The Art of Indifference

In Difference - by yiuokami
“In Difference” by Yiuokami

This image, by yiuokami, is called “In Difference”. The artist explains the symbolism as follows:

The radiant angel
Inspired by a text in the bible that says the devil will present himself as an angel of light. It can be interpreted as the manifestation of all that is wrong with the human subconscious, with false guidance that promotes blindness, or simply the flock motions of the human race towards its glorious self-destruction.

The gray humanoids
They are not evil. They are not good. They have not enough identity to have defined themselves and may become either depending on influence and situation. They are part of the flock of sameness, only seeing what they want to see. Their brethren suffer, those that are different are excluded. The embryos are their true selves, underdeveloped and their eyes full of light so they cannot see. They are on the heads, positioned to be demonstrated when necessary, yet not really anything alive yet.

Horns and halos
Halos are not mentioned in the bible, they originate in the worship of solar gods, something “heathen” that become “holy”. Therefore, they make a good symbol for self-deception and self-righteousness. Horns are a symbol of power in the bible and are not associated specifically with either good or evil, but have become a symbol of evil in the same artistic streams that added halos to Christianity. In this image, horns are used in their original meaning and represent a growing power, they allow the embryos to rise above the halo and see. Or not. Similarly, the lamb has seven horns, representing total power.

The red mass around the sphere
These are growing individuals. They may or may not be good, yet or ever. The sphere they are drooping from under is this world, which are severed from if they don’t want you anymore, which it doesn’t when you are different. Yet the tendrils of the angel try to keep them back.

The shadowed angels
They represent good, all different from each other yet united. Their side is full of eyes and can see in all directions, and they help whom they can help, open for all, also alert for danger. They represent those who have reached independence and can see, being humans to their fullest nature. The snakes are there to combat the tendrils, chosen because snakes made for the least crowded counter measure than the original plan I had, and they need some positive attention too for a change.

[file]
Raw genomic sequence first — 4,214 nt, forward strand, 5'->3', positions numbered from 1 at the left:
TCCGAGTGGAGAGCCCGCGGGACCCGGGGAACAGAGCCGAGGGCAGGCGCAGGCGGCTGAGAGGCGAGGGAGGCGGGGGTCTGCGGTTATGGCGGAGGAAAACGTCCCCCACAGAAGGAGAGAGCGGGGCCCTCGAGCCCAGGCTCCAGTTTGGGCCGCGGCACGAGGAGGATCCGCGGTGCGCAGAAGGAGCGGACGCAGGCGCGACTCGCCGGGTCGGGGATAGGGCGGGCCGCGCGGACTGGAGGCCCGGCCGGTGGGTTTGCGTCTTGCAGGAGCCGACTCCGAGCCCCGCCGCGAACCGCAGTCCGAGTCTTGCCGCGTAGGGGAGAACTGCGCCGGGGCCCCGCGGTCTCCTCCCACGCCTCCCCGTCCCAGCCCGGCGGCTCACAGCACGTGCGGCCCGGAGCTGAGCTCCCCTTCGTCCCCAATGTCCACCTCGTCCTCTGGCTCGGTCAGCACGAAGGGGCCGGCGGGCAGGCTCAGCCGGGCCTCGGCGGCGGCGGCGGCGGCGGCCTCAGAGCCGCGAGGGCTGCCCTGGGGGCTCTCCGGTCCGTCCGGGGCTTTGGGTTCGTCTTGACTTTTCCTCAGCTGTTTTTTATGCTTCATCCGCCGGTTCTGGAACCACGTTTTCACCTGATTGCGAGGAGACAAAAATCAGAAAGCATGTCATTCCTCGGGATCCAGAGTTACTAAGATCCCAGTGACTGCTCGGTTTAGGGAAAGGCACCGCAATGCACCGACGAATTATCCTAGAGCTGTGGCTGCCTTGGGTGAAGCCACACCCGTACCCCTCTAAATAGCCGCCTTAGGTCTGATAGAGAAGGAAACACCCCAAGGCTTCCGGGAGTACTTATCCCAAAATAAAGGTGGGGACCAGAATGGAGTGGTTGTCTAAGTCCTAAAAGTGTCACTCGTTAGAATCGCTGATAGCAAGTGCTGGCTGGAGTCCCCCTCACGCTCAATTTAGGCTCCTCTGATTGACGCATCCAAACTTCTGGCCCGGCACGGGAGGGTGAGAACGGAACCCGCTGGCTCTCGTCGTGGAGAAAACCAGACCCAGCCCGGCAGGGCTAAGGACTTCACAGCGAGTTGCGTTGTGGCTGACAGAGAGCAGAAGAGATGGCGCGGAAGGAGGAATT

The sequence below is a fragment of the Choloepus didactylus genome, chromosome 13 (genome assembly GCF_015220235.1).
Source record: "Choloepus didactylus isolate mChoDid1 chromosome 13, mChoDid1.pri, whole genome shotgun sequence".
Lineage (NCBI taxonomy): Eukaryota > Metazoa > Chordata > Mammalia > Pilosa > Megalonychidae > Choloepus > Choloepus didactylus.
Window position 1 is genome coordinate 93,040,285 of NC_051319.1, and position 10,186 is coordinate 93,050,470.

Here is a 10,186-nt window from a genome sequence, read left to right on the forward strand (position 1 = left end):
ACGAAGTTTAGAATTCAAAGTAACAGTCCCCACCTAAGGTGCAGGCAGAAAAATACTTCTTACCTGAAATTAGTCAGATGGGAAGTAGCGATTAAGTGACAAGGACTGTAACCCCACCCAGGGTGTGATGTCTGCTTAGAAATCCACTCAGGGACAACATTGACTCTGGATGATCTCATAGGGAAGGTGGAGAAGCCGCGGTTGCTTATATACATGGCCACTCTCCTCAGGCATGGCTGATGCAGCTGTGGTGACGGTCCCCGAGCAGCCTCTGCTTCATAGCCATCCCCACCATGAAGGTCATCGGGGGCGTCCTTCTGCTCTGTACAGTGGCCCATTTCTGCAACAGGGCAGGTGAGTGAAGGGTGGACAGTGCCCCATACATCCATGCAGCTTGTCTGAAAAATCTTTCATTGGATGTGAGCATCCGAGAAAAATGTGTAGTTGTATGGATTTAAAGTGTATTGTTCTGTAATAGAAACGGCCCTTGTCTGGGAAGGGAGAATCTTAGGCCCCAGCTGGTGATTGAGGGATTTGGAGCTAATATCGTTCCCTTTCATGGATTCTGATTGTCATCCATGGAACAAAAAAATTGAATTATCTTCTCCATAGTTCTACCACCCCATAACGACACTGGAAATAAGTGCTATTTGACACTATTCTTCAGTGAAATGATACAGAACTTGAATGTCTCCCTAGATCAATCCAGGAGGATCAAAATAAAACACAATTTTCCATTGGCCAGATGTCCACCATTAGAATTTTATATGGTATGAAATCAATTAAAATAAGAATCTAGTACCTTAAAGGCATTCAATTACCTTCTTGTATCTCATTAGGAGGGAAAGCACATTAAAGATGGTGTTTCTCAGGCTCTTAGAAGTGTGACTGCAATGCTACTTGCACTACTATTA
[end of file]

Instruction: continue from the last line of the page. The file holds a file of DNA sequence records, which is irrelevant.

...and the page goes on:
Eyes and Light
Eyes represent the ability to perceive, so the evil side is full of closed eyes. Both sides have light, but the good side has many colors while the evil side only has gray (no colors) for its creations, and instead has a blinding amount of light, while that of the good side has a healthier balance.

Colors
The colors don’t really have much meaning here, I just chose them cause they’re pretty. I originally meant to have no color for the evil side at all, but while messing with some potential fiery glow for the snakes I liked the effect as it crossed the wing, and just went with it.

Real evil doesn’t tend to come with a dark cloak and cackling voices. The greatest evils in this world are committed by those who think they are not crossing the line. Those who bully or those who slaughter, they all think they are right in their actions, that it’s okay, it’s just a game or it’s for the greater good. Some simply despair because there seems to be no way out, victims themselves. The lines blur, and gray needs to be acknowledged. Yet we’re always learned not to ask questions. Humans generally find it easier to tie everything to simplistic black and white standards, don’t care to ask nor little questions, nor large questions.

A man named Elie Wiesel once said: “The opposite of love is not hate, it is indifference.”

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